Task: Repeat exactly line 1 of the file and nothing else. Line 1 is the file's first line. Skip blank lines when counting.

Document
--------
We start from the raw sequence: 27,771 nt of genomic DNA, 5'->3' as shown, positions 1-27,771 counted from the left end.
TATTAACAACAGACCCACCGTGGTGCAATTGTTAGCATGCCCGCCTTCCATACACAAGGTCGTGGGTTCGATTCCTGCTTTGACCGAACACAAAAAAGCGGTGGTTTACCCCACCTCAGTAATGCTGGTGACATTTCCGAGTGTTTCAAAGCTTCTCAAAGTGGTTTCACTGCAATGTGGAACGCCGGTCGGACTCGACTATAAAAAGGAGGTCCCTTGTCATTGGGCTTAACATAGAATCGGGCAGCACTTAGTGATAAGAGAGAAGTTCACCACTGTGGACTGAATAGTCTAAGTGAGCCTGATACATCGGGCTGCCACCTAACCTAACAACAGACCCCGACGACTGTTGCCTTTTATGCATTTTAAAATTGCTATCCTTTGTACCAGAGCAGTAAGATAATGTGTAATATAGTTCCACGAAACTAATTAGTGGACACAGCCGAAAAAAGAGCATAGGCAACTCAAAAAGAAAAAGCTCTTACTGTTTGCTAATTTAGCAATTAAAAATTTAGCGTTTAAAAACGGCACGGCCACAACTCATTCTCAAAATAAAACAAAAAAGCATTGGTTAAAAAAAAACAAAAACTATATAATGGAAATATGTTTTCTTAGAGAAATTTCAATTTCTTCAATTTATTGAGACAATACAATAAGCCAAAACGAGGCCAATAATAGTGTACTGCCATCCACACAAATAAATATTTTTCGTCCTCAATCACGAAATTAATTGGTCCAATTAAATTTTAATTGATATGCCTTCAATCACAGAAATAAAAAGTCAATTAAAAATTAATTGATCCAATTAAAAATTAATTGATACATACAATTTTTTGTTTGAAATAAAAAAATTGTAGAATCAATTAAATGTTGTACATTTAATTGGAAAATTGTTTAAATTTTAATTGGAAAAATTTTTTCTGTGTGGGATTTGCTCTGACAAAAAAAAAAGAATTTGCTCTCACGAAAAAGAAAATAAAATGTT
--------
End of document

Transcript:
We start from the raw sequence: 27,771 nt of genomic DNA, 5'->3' as shown, positions 1-27,771 counted from the left end.